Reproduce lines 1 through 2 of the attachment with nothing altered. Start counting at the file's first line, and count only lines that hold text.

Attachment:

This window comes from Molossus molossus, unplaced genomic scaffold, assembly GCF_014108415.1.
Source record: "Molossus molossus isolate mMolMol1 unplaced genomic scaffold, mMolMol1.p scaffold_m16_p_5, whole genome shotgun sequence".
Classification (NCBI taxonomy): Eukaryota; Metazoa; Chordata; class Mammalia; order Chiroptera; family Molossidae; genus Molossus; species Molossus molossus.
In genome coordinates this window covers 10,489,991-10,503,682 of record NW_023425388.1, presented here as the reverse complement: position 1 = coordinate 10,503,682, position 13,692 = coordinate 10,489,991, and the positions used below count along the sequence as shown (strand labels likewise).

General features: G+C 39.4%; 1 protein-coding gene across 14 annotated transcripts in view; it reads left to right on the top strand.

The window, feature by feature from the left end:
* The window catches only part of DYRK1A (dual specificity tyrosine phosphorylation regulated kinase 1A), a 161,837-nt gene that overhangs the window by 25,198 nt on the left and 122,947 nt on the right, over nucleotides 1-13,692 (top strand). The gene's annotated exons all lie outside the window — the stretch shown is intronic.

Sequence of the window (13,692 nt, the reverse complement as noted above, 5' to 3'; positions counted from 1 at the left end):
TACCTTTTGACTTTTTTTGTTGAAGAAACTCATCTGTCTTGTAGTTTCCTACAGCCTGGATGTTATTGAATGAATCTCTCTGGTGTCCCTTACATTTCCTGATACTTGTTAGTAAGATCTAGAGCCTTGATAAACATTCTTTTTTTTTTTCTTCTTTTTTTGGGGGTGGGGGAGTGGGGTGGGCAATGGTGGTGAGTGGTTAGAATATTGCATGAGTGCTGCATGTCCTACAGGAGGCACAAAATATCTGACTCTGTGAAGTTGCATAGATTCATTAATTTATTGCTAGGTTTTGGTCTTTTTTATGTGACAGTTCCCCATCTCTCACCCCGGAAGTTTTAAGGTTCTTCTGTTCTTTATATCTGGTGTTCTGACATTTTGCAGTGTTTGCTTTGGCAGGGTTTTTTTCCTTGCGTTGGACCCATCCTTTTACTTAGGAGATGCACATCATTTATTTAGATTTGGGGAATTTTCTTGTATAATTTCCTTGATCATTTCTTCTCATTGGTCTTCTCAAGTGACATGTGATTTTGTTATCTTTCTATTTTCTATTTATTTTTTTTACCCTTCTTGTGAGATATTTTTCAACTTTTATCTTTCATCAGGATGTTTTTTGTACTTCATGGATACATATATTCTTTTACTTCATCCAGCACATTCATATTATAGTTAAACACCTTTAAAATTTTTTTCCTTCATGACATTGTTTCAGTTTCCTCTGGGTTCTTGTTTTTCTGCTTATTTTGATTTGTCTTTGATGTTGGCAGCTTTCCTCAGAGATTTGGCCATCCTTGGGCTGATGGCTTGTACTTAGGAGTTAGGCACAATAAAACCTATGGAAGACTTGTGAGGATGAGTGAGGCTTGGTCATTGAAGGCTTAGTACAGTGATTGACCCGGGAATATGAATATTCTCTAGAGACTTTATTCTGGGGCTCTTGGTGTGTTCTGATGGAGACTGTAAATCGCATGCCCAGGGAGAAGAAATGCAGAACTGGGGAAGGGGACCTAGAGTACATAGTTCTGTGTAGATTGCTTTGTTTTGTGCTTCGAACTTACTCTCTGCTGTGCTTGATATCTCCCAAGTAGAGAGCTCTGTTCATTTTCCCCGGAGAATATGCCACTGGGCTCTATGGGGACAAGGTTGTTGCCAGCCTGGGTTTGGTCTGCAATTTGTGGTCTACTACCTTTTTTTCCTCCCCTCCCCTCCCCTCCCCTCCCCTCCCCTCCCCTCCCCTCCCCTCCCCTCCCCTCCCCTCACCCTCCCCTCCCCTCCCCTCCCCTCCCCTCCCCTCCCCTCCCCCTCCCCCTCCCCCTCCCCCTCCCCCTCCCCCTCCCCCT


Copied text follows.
This window comes from Molossus molossus, unplaced genomic scaffold, assembly GCF_014108415.1.
Source record: "Molossus molossus isolate mMolMol1 unplaced genomic scaffold, mMolMol1.p scaffold_m16_p_5, whole genome shotgun sequence".